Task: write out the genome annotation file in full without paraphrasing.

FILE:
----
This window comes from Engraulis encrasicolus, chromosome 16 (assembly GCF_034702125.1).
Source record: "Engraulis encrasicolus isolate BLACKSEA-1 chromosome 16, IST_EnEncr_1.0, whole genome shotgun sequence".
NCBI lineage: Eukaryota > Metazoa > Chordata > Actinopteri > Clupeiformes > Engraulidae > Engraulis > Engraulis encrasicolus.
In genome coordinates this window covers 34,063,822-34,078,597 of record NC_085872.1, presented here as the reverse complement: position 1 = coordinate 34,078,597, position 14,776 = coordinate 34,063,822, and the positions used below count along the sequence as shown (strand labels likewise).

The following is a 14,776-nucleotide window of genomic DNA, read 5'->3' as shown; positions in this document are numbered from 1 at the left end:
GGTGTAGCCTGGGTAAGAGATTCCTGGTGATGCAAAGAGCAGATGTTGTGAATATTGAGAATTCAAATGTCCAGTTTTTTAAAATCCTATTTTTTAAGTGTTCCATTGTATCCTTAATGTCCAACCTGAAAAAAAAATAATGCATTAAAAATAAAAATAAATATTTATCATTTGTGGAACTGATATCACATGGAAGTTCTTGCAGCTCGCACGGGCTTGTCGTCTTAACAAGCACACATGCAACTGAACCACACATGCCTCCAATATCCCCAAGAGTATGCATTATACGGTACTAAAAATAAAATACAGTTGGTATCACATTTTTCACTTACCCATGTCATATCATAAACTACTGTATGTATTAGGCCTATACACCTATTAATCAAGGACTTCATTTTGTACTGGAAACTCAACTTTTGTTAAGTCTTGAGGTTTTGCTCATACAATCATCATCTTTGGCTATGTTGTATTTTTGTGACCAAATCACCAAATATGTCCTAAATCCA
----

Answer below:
This window comes from Engraulis encrasicolus, chromosome 16 (assembly GCF_034702125.1).
Source record: "Engraulis encrasicolus isolate BLACKSEA-1 chromosome 16, IST_EnEncr_1.0, whole genome shotgun sequence".
NCBI lineage: Eukaryota > Metazoa > Chordata > Actinopteri > Clupeiformes > Engraulidae > Engraulis > Engraulis encrasicolus.
In genome coordinates this window covers 34,063,822-34,078,597 of record NC_085872.1, presented here as the reverse complement: position 1 = coordinate 34,078,597, position 14,776 = coordinate 34,063,822, and the positions used below count along the sequence as shown (strand labels likewise).

The following is a 14,776-nucleotide window of genomic DNA, read 5'->3' as shown; positions in this document are numbered from 1 at the left end:
GGTGTAGCCTGGGTAAGAGATTCCTGGTGATGCAAAGAGCAGATGTTGTGAATATTGAGAATTCAAATGTCCAGTTTTTTAAAATCCTATTTTTTAAGTGTTCCATTGTATCCTTAATGTCCAACCTGAAAAAAAAATAATGCATTAAAAATAAAAATAAATATTTATCATTTGTGGAACTGATATCACATGGAAGTTCTTGCAGCTCGCACGGGCTTGTCGTCTTAACAAGCACACATGCAACTGAACCACACATGCCTCCAATATCCCCAAGAGTATGCATTATACGGTACTAAAAATAAAATACAGTTGGTATCACATTTTTCACTTACCCATGTCATATCATAAACTACTGTATGTATTAGGCCTATACACCTATTAATCAAGGACTTCATTTTGTACTGGAAACTCAACTTTTGTTAAGTCTTGAGGTTTTGCTCATACAATCATCATCTTTGGCTATGTTGTATTTTTGTGACCAAATCACCAAATATGTCCTAAATCCA